One of the things I saved and brought inside prior to the freeze were my herbs that I planted last summer. I have never been a gardener like my grandmother, mother, and sister, but had recent success this past year growing herbs in planters. My usual mode of operation is to under or over water my potted plants each year and kill them within a few weeks. I have learned that there is a balance. When I pay attention to the plants, look at the soil to determine if they need water and prune the dead parts the herb grows stronger. This is what the Master gardener, Our Creator wants to do with our hearts. He knows us and what we need before we even need it. He wants us to be aware and invite Him into our places of need. Only He can quench the thirst of my soul.
My soul is thirsting for you, O Lord my God.Focus on His truth, Psalm 63:1
Only a few days into the desert, I am noticing one of the crosses I bear is my divided heart. My soul desires to be immersed in the goodness of God versus being preoccupied with the temporary things of this world. I contemplate am I bringing all my feelings to prayer – anger, fear, and mistrust as well as generosity, goodwill, and gratitude? I know I have more anxiety when I do not surrender and keep an eternal perspective. By bearing this cross of a divided heart and walking through my desert, I can see my continued conversion when I seek God to quench my thirst and allow Christ to live in me.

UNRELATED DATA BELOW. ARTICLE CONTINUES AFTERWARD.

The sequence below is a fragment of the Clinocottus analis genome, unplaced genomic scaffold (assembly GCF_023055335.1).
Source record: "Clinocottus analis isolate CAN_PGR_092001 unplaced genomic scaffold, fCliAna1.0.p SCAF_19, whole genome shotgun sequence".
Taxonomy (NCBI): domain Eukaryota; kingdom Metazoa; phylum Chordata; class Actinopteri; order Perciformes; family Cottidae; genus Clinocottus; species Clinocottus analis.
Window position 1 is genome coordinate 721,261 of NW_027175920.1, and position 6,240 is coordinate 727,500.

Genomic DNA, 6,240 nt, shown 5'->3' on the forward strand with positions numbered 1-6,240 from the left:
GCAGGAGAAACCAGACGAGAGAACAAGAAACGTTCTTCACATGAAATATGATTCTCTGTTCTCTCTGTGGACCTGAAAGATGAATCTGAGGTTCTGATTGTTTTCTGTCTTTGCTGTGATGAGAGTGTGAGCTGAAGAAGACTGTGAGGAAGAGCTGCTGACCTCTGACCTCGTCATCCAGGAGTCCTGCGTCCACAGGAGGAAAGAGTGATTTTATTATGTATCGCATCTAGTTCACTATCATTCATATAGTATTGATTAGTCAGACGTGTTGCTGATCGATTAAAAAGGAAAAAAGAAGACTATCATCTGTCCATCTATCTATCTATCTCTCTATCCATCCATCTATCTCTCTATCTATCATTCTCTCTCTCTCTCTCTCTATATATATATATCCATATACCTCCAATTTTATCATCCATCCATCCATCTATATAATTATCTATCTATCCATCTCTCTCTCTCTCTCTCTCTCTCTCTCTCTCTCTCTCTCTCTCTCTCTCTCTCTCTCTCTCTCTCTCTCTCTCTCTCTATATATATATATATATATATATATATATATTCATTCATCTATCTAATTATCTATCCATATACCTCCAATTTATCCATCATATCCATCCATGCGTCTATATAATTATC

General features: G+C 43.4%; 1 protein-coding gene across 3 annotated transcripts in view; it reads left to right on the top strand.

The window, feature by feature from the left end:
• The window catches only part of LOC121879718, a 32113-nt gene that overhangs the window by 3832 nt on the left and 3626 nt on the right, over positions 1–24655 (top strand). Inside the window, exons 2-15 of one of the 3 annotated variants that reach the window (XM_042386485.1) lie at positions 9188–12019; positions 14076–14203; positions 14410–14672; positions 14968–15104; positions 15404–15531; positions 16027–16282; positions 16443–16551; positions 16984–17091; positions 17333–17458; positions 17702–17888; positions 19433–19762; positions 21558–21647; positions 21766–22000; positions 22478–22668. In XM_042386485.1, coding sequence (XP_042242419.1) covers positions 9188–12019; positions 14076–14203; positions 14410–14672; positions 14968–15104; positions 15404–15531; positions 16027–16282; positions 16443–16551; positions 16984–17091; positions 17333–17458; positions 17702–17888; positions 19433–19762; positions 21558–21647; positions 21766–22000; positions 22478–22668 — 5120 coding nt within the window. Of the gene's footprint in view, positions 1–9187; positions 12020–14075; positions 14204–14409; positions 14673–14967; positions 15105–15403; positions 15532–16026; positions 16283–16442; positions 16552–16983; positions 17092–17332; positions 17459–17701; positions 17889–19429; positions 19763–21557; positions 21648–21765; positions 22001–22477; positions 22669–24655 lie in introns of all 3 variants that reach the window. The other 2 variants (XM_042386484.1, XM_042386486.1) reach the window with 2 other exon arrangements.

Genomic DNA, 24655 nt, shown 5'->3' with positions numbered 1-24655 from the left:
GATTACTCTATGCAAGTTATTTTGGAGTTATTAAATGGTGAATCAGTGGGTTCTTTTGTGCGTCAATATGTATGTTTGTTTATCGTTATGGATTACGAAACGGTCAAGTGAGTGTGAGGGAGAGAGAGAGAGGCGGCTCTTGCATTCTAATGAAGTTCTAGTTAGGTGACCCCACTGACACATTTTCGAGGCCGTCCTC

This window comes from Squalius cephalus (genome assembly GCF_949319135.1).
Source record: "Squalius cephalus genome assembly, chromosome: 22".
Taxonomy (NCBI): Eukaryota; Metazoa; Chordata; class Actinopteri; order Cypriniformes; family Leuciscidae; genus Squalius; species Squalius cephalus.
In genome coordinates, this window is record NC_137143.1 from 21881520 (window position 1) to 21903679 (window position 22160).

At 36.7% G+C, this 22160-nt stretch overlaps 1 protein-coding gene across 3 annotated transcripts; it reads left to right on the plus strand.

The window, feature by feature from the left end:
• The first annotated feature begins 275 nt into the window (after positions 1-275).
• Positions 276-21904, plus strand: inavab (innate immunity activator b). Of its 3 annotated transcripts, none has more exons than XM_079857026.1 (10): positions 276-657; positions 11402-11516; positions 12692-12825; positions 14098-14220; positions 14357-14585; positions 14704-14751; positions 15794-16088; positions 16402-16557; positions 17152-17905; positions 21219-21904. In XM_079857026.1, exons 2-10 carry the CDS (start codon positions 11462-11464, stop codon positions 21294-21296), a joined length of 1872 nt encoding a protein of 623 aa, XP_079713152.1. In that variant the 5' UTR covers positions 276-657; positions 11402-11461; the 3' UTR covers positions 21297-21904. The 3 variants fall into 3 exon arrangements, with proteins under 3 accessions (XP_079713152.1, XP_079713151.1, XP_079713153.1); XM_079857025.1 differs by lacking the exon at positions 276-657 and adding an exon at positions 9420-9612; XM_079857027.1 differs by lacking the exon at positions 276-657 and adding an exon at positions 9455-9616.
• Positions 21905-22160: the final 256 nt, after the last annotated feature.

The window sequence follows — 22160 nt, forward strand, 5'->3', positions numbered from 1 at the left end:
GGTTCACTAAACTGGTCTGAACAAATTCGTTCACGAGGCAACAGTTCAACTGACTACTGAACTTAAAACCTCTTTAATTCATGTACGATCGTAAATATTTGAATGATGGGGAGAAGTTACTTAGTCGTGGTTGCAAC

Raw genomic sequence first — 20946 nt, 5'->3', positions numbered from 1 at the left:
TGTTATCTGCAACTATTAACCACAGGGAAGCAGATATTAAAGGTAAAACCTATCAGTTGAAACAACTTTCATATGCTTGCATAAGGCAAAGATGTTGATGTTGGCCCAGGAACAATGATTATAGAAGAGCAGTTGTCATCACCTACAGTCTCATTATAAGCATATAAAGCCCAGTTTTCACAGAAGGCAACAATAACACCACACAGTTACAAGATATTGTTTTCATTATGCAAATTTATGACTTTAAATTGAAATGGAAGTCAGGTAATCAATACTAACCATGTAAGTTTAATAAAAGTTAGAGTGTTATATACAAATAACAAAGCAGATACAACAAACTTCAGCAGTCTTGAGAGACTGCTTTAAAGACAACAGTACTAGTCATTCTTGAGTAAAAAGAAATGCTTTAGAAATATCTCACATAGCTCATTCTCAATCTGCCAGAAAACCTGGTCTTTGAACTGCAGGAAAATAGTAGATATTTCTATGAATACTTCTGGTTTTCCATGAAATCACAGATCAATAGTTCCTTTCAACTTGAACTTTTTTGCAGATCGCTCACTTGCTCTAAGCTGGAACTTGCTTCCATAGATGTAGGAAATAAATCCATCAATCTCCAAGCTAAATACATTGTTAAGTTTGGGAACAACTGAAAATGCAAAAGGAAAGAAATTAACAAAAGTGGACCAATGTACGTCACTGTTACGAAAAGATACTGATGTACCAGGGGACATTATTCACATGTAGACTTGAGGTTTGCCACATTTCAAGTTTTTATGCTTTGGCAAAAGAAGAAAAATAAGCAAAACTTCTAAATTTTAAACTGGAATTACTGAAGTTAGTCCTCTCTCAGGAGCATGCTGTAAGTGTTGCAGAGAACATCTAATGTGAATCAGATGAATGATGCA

From the cross, Jesus said, “I thirst.” That thirst was for all people to be reconciled to the Father. It was a thirst for souls to return to the love of God and find their way to the heavenly Kingdom. When I come to God with the dryness of my soul, He fills it with the living water and gradually I see the events of my life through the wisdom and detachment my spiritual relationship provides.
May we all be Smitten with goodness,
3 thoughts on “What Are You Thirsting For?”
Beautiful post my precious friend! More detail than I knew y’all were experiencing. So grateful to our Lord for His protection over y’all. Love you as always, Susan
Sent from my iPhone
LikeLiked by 1 person
Your faith is inspiring. Last week was so hard; I hope the sun shines this week and all things become easier for you, your husband, and your good work.
LikeLiked by 1 person
Appreciate you sharing your story, and your heart and soul with us. So grateful for your thoughts and insights, my friend.
LikeLiked by 1 person